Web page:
Portraits from Ifugao

There are some places you can easily go back to over and over again.

Banaue is not one of them.

Our first and last trip (so far) had been almost two years ago for an assignment for AsianTraveler magazine, and back then we were quite apprehensive of the uncomfortably long bus ride, the intermittent drizzles, and the fact that the rice terraces didn’t look their best.

It had been the first week of March, just after Panagbenga weekend in Baguio where it was sunshiny and all, so it was quite disheartening to arrive to wet roads, muddy tracks, overcast light, too much fog, and mountain air that’s waaaaay too cold.

That said, Banaue still surprised.

two2travel banaue

For one, it wasn’t like the technicolor mountain city that is Baguio we see everyday, considering they’re practically neighbors. On those three days, we shuttled via tricycle along one road that snaked all the way to the other towns, a whole community clinging to its both ends, giving way to vast valleys (and of course, rice terraces) down below and to as far as the eyes can see (that is, if it’s not covered in a thick wad of fog, which then was like a pesky fly that wouldn’t go away).

Treading slippery roads and hugging cold mountain air weren’t exactly new, but somehow they put everything in better perspective. We saw a community brimming with life, not so much because it really had to live up to expectations from having a so-called world wonder around, but because that’s how the people have always been in the first place. Its people, after all, are Banaue’s true treasure.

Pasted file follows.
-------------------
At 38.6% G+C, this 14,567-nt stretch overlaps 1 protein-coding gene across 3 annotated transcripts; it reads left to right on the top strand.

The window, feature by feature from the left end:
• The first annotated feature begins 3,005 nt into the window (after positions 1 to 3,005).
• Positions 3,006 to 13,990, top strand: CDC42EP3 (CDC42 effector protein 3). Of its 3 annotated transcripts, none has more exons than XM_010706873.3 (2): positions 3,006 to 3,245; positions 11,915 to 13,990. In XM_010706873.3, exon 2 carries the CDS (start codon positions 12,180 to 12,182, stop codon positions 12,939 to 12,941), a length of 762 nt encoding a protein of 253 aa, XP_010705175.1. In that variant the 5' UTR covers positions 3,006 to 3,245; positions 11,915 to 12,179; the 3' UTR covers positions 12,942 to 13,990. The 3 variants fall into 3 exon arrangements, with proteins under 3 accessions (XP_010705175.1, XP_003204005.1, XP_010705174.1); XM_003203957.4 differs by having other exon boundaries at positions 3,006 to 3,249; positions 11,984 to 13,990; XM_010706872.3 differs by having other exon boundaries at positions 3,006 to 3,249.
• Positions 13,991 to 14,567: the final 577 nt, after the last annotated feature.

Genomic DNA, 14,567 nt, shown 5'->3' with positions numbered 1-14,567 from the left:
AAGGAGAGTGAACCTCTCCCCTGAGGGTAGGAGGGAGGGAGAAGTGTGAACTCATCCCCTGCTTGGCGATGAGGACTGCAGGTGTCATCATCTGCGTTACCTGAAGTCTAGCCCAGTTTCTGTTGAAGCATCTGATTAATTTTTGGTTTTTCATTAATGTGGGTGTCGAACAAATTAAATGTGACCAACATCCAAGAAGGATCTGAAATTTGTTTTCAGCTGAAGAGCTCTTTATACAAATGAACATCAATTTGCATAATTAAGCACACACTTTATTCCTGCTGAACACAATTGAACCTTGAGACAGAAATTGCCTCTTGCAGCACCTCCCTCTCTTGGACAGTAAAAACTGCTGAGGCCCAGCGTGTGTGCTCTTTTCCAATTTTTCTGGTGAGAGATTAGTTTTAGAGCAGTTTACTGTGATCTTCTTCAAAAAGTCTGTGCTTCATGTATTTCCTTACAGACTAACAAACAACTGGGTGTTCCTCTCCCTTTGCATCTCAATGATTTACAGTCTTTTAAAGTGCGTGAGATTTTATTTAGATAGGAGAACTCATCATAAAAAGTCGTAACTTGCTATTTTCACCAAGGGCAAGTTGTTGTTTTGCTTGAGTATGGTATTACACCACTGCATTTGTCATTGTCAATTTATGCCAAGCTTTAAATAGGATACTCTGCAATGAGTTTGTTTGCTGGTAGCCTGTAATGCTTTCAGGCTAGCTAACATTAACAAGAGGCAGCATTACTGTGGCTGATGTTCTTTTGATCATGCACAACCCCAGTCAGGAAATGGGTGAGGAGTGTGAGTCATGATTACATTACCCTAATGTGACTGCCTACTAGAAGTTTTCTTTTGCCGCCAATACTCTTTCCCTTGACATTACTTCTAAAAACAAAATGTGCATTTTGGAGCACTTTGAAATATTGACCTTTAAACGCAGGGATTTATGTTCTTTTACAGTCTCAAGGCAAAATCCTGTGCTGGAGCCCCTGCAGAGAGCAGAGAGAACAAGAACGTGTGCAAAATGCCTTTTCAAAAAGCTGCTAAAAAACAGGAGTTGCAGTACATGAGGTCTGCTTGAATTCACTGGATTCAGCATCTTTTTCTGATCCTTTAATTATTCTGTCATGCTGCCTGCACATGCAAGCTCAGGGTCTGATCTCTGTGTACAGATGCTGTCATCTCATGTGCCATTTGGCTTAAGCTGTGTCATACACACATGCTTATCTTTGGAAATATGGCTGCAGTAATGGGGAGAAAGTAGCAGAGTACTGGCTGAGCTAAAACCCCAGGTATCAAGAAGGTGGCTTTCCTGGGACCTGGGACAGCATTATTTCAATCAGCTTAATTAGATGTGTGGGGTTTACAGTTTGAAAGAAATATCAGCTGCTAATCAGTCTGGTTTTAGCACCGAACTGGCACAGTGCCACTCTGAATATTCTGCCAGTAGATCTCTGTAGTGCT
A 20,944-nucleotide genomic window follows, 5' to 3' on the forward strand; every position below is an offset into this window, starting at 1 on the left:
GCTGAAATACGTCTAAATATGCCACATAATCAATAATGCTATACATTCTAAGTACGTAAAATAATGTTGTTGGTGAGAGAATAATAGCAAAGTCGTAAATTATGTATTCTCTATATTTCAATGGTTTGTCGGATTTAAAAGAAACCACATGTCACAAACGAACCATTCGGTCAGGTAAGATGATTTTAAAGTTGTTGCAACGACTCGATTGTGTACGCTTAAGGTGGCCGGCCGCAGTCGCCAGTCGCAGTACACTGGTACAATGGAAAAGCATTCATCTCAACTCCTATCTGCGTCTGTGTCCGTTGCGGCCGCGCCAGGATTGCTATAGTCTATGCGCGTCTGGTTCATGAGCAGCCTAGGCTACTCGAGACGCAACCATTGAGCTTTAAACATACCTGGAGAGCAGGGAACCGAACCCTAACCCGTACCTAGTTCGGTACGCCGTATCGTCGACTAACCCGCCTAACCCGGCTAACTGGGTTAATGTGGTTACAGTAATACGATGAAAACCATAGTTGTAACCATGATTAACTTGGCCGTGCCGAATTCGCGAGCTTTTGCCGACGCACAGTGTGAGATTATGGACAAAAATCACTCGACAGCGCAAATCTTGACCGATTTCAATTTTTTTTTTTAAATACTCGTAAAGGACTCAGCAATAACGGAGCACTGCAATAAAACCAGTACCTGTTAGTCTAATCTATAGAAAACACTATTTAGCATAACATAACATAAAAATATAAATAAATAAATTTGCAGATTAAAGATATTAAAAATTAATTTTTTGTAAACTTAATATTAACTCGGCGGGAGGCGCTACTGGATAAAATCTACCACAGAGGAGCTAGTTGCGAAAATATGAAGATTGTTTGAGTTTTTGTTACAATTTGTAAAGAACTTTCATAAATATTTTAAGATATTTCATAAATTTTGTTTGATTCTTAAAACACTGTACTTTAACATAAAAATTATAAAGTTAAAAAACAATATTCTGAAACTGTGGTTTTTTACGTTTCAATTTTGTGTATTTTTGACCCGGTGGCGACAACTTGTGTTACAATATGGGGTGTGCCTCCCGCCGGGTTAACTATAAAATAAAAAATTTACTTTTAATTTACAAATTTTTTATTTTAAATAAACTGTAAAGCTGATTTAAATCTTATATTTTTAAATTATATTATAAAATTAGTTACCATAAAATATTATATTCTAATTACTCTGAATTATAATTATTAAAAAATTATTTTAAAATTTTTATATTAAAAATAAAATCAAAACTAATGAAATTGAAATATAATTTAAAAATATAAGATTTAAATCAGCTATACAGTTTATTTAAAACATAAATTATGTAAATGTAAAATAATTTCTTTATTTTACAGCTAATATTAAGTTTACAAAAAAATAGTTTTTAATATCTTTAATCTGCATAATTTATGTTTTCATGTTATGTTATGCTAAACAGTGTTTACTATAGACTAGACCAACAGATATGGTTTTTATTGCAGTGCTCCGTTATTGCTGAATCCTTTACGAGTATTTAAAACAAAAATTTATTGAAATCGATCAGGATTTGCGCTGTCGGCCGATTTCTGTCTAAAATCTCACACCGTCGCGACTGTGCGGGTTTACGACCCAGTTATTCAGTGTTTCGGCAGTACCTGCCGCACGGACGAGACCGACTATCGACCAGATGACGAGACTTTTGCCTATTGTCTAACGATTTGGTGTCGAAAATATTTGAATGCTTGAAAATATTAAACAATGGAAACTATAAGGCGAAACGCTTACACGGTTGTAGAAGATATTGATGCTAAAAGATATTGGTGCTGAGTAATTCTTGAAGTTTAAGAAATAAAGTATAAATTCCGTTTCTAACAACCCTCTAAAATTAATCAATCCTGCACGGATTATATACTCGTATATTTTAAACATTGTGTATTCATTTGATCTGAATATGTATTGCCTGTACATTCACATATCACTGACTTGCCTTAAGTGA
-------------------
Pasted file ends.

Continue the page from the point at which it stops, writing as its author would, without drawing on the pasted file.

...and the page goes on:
two2travel banaue

two2travel banaueMen clump in front of stores at the Banaue market seeking shield from the rains

two2travel banaueA man in a traditional hut, called fal-e, in Hungduan

two2travel banaueOne of the curio shops in Banaue’s town proper

two2travel banaueAn Ifugao woman wearing traditional accessories

two2travel banaueA seller of moma (betel nut), which could very well be their version of the cigarette

two2travel banaueSouvenir shop owner polishing off a wooden pig tray. The Ifugao are such fine craftsmen and artists, and the Rice Terraces are perhaps their biggest work of art

two2travel banaueThe Ifugao man is both a hunter and a warrior. Beaks, horns, and whole animal skeletons adorn their headdresses and neckpieces like medals of honor.

two2travel banaueCrates of dried fish transported from the lowlands

two2travel banaueYoung girl manning a souvenir shop passing time with sungka

two2travel banaueOur guide showing us how the moma is consumed. One folds a betel leaf, with a piece of betel nut inside, and then chews the whole thing. This is an age-old tradition in the Cordillera, practiced until today by both men and women.

“In the Cordillera, aside from helping one pass the time, it ‘oils’ conversation as San Miguel beer would carry barkada talks long into the night and as mugs of steaming barako would bridge several years’ gap between friends…While chewing, the men get to know each other, maybe find a common relation or two and ask about on what’s going on in each other’s side of the mountain. Over moma, the talk extends to an invitation to each other’s ili (town/village), and, in some cases, even contemplating a marriage of their children!” [source: Chewing moma, swallowing culture]

two2travel banaue

two2travel banaue

two2travel banaueFarmers taking a break from tilling the terraces. Yes, they’re chewing moma as well.

two2travel banaueThis girl speaks conyo English when selling. Yes, with a twang that would shame all your English teachers. English, next to their local languages, is the most widely spoken language in the Cordilleras.

two2travel banaueChicken trade

two2travel banaueChika in the middle of the street, under the rains

two2travel banaueAn old woman noiselessly sitting in one of the viewpoints. She was, I think, reaching for a packet of moma at this time.

two2travel banaueA stone carver in Hungduan

Have you been anywhere in Ifugao? You should.